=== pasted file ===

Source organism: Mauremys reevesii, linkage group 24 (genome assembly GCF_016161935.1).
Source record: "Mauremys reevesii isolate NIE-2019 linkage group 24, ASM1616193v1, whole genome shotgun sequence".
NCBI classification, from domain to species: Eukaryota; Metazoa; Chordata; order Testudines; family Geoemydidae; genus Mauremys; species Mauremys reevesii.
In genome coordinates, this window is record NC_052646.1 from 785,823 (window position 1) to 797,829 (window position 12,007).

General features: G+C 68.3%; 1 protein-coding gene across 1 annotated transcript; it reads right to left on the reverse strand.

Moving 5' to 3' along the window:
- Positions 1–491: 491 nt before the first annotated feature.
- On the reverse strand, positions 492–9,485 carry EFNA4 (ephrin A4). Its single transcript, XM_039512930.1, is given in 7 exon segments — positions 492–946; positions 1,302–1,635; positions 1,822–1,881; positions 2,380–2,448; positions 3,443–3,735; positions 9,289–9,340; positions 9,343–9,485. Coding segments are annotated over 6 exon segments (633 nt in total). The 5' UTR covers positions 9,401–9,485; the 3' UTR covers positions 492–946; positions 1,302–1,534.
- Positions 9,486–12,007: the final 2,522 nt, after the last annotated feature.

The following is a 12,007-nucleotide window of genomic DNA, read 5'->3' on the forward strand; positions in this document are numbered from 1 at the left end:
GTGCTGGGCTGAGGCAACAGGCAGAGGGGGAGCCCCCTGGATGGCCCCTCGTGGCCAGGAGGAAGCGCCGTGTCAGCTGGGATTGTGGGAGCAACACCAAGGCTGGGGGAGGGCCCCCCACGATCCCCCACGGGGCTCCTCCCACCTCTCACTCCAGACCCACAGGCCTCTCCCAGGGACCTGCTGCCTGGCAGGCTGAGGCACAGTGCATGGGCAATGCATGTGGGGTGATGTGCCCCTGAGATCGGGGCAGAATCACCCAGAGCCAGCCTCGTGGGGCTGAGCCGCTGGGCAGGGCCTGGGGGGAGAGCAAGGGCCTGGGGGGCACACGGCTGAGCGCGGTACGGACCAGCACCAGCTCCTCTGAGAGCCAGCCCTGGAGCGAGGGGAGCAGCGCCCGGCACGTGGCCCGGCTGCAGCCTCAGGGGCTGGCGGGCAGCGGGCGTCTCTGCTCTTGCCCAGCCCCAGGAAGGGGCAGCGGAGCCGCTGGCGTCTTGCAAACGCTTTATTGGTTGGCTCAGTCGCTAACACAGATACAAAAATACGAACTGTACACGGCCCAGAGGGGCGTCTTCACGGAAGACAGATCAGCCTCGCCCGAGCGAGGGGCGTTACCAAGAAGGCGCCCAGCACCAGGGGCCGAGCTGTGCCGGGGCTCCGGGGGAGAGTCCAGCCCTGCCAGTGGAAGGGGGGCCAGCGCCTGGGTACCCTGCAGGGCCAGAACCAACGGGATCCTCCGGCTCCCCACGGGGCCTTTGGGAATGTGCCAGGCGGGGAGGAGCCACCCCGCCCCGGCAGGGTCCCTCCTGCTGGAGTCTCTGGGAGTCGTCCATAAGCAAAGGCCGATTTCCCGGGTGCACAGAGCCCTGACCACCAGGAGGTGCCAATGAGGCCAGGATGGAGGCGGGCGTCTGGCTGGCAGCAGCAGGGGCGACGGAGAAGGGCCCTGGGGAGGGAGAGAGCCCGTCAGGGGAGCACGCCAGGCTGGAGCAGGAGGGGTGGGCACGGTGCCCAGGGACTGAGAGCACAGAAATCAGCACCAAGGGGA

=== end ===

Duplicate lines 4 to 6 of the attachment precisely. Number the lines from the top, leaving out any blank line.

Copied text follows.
In genome coordinates, this window is record NC_052646.1 from 785,823 (window position 1) to 797,829 (window position 12,007).

General features: G+C 68.3%; 1 protein-coding gene across 1 annotated transcript; it reads right to left on the reverse strand.

Moving 5' to 3' along the window: